Just read your post and I have to say I quite like your approach, it heralds the way many web applications will probably work in the future, with both an element of local storage (for disconnected state) and online storage (the master database - to save all customers records in one place and synch to other client devices).
Here are my answers:
1) Storing JSON on server: I'm not sure I would store the objects as JSON, its possible to do so if your application is quite simple, however this will hamper efforts to use the data (running reports and emailing them on a batch job for example). I would prefer to use JSON for TRANSFERRING the information myself and a SQL database for storing it.
2) NoSQL Approach: I think you've answered your own question there. My preferred approach would be to setup a SQL database now (if the extra resource needed is not a problem), that way you'll save yourself a bit of work setting up the data access layer for NoSQL since you will probably have to remove it in the future. SQLite is a good choice if you dont want a fully-featured RDBMS.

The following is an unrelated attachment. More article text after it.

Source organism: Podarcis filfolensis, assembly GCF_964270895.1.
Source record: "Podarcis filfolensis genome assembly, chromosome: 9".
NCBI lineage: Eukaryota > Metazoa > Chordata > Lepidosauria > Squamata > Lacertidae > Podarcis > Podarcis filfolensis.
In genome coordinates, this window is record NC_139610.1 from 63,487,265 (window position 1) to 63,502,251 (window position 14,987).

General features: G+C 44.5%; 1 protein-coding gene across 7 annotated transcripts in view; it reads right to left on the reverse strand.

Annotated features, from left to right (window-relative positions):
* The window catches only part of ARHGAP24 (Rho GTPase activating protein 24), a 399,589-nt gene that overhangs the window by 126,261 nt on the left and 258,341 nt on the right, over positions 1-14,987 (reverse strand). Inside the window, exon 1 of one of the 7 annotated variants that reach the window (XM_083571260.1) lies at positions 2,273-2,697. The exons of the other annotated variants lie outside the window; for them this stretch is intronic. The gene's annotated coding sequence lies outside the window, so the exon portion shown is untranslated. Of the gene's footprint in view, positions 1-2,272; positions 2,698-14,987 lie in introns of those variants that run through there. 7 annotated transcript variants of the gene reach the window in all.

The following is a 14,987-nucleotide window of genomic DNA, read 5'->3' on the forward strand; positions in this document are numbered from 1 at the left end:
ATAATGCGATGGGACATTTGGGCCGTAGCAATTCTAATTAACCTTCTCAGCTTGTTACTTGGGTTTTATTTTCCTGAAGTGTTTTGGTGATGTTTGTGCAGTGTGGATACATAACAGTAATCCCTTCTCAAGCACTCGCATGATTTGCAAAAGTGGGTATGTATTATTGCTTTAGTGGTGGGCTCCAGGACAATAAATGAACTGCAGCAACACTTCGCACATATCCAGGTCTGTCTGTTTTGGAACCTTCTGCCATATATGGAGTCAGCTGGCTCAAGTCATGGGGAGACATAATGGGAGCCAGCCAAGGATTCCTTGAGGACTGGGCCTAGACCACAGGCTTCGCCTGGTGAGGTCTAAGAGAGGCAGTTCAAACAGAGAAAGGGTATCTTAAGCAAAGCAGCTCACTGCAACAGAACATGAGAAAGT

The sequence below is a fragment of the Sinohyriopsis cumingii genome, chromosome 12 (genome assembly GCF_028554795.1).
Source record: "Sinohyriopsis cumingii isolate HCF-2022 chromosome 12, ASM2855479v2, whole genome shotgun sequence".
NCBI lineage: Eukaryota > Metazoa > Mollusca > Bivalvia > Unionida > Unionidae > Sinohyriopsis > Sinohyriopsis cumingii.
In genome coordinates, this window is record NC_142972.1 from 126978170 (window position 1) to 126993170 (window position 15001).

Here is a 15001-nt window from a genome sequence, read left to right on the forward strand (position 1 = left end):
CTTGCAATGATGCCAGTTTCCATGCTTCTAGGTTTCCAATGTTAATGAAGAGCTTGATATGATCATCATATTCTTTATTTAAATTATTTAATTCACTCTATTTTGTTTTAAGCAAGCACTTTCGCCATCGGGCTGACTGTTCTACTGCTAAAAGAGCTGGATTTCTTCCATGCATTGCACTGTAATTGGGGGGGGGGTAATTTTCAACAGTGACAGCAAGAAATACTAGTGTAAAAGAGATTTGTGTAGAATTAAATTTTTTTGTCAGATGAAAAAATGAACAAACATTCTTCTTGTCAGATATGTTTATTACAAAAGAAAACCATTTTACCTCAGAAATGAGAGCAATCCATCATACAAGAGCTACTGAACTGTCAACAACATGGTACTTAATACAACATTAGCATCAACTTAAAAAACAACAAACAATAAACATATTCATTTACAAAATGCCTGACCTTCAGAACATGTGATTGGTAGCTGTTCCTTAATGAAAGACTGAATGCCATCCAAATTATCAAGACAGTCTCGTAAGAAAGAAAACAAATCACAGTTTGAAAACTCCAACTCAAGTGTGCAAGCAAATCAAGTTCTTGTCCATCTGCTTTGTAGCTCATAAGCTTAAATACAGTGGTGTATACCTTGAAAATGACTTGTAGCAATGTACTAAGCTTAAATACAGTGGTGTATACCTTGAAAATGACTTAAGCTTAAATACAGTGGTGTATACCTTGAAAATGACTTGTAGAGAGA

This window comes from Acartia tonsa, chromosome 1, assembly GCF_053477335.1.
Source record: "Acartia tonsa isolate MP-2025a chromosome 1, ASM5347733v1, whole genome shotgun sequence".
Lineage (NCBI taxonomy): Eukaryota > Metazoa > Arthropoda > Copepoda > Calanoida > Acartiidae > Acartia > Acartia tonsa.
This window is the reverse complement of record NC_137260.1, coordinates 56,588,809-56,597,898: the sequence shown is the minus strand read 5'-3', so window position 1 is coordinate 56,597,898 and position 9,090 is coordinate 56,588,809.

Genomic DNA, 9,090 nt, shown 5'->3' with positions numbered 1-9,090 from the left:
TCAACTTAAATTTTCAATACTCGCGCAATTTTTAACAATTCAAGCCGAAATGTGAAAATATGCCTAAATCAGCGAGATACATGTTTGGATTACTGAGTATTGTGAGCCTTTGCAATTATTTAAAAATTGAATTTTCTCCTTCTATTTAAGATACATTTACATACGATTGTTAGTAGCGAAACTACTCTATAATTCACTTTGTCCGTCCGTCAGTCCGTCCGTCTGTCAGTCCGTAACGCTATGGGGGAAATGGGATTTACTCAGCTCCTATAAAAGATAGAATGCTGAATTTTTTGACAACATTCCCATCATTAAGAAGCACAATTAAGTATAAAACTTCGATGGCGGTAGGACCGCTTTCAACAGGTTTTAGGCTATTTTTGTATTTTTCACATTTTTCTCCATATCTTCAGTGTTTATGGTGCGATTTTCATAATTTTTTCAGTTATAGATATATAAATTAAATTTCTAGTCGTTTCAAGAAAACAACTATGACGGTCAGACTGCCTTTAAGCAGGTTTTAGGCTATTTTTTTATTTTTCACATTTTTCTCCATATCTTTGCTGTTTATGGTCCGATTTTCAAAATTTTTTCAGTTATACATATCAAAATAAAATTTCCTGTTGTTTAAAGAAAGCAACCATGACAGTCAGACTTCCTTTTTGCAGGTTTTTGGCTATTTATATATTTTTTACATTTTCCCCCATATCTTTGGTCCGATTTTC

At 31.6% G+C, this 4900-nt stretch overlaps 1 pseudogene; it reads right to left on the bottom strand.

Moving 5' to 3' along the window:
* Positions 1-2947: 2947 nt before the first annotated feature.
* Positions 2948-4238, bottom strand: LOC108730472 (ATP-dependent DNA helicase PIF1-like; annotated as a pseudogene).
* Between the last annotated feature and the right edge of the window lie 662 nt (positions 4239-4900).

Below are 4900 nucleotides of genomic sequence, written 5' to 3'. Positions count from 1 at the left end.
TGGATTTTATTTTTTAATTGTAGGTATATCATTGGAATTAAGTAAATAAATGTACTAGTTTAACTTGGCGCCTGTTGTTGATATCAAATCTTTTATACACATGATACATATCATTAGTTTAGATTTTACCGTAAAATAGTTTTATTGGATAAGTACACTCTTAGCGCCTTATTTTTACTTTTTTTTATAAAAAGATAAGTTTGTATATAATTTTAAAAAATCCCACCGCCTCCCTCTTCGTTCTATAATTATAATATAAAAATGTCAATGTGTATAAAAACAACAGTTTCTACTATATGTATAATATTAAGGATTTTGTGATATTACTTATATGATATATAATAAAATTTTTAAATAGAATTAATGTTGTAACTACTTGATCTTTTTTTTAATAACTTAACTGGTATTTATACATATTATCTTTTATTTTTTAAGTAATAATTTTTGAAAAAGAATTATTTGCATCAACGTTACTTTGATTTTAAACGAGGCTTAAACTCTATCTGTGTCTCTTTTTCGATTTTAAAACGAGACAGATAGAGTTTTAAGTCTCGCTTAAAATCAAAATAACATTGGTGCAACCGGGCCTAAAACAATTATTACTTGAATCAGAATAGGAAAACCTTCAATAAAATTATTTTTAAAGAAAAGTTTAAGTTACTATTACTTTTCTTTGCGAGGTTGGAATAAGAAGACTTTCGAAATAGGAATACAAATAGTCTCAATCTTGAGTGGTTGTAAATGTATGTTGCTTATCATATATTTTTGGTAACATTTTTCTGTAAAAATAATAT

If writing a schema is too much hassle and you still want to save JSON on the server, then you can hash up a JSON object management system with a single table and some parsing on the server side to return relevant records. Doing this will be easier and require less permissioning than saving/deleting files.
3) Security: You mentioned there is no user input at the moment:
"for this use case, the user doesn't
get to enter anything"
However at the begining of the question you also mentioned that the user can
"work on one machine, save, then get
on another machine and load their
If this is the case then your application will be storing user data, it doesn't matter that you havent provided a nice GUI for them to do so, you will have to worry about security from more than one standpoint and
JSON.parse or similar tools only solve half the the problem (client-side).
If you have the server side of things tidied up then
JSON.parse becomes a bit obsolete in terms of preventing JS injection. Still its not bad to have the extra layer, specially if you are relying on remote website APIs to get some of your data.
Hope this is useful to you.